The Flying Boats
Updated: Oct 20, 2019
An extract from BOAC and the Golden Age of Flying
In 1924, Short Brothers, Britain’s oldest aircraft manufacturer, produced the first of a series of three flying boat designs known as the Singapore. In 1927, the Singapore I was made famous by Sir Alan Cobham, when he, his wife, and crew made a survey of Africa, and covered about 23,000 miles. By 1928, Short Brothers had delivered the first of their three-engined Calcutta flying boats, which could carry fifteen passengers and had a range of 650 miles. Imperial Airways used them to fly the Mediterranean to Karachi leg of the Britain to India route.
By 1931 Shorts had developed the S.17 Kent flying boat which had enough range to fly from Mirabella in Crete, to Alexandria in Egypt, without the need for refuelling stops. Its increased payload also meant that they could carry a steward and serve light inflight meals. Imperial Airways finally had aircraft that could properly meet the challenge of serving their far-flung Empire routes and the flying boat era came of age.
The Short Kent marked the beginning of another tradition which would be maintained by Imperial Airways and later BOAC. Each of the three aircraft was christened with its own unique name: Scipio, Sylvanus and Satyrus, and they were referred to within the company as the Scipio Class flying boats. The senior management of Imperial Airways would then have been classically educated, and so would most of the passengers. There was no embarrass-ment about using their aircraft to commemorate figures from Roman and Greek antiquity, even though their names would have meant little to the common man. As late as the 1970s, BOAC maintained the tradition of always having an aircraft in their fleet named Canopus. The last was a Super VC10 (registration number G-ASGD); her Canopus name plate was re-discovered when she was finally broken up by the RAF for spares in the 1990s.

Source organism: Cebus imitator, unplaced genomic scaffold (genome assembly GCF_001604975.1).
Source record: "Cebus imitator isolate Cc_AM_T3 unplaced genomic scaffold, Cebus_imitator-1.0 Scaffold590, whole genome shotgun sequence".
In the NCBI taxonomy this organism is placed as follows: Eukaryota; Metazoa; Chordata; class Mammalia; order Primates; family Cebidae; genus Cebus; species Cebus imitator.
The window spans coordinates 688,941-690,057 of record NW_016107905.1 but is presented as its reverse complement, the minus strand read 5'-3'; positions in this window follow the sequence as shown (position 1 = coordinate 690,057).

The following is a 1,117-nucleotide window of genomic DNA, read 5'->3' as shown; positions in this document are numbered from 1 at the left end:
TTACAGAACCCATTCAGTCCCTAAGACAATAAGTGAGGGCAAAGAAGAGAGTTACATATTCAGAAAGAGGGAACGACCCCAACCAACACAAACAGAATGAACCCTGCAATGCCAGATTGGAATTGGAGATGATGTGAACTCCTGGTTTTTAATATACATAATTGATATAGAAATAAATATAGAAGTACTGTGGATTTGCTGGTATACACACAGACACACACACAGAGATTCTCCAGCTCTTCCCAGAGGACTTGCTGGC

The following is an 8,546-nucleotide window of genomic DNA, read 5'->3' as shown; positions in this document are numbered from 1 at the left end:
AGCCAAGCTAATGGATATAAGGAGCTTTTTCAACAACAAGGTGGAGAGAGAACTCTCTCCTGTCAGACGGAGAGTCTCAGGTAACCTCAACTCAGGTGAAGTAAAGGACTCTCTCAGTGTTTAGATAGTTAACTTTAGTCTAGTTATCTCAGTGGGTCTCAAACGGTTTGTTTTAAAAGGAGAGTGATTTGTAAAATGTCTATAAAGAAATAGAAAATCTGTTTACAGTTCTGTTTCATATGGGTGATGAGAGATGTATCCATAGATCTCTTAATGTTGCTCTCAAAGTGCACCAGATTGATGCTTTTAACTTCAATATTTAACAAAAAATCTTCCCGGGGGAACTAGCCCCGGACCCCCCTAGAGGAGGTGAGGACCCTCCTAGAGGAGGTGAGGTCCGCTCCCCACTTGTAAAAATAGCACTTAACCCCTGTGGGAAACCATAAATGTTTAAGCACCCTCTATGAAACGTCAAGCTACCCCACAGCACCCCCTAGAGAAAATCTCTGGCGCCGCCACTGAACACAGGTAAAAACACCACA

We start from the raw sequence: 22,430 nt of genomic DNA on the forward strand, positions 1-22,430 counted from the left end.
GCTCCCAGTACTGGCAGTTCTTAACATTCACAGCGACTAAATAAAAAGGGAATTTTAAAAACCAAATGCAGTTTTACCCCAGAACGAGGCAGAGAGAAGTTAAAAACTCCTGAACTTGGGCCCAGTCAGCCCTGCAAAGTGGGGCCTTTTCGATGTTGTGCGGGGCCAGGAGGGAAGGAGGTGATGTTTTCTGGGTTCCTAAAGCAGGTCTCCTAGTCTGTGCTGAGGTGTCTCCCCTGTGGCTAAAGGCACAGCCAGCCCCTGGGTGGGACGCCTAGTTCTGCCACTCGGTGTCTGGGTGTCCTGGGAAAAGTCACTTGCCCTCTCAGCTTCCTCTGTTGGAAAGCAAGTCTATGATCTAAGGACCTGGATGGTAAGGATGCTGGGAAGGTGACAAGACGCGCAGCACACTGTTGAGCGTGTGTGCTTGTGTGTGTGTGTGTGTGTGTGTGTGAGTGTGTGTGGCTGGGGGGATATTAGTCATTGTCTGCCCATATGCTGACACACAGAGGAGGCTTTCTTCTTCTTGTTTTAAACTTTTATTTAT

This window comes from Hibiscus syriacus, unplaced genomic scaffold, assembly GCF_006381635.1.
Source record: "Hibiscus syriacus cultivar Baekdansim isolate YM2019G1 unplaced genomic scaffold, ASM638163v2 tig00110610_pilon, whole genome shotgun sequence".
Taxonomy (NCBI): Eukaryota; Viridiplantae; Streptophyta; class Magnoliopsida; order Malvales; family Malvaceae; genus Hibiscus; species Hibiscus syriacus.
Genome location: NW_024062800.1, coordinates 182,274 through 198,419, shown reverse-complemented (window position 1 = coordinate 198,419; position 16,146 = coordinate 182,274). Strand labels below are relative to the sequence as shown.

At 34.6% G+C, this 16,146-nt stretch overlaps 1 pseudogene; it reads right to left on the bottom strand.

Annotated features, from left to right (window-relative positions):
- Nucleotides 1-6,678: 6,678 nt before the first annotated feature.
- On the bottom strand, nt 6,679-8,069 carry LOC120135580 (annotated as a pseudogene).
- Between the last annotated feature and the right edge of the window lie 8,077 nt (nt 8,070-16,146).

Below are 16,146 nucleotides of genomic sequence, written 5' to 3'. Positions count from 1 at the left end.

In order to take off and land on water, the flying boats needed large, bulbous hulls, which meant they had considerably more internal space than the pencil-like fuselages of land planes. Imperial Airways put that additional space to good use – not only did flying boat passengers benefit from large seats with very generous leg room, but they could also enjoy lounges, sleeping berths, food freshly prepared in spacious galleys and even promenade decks. On a flying boat, which generally flew quite low, you could sit in a comfortable lounge while sipping your favourite cocktail and watching, from a panoramic window, the migrations of animals across the vast African plains below.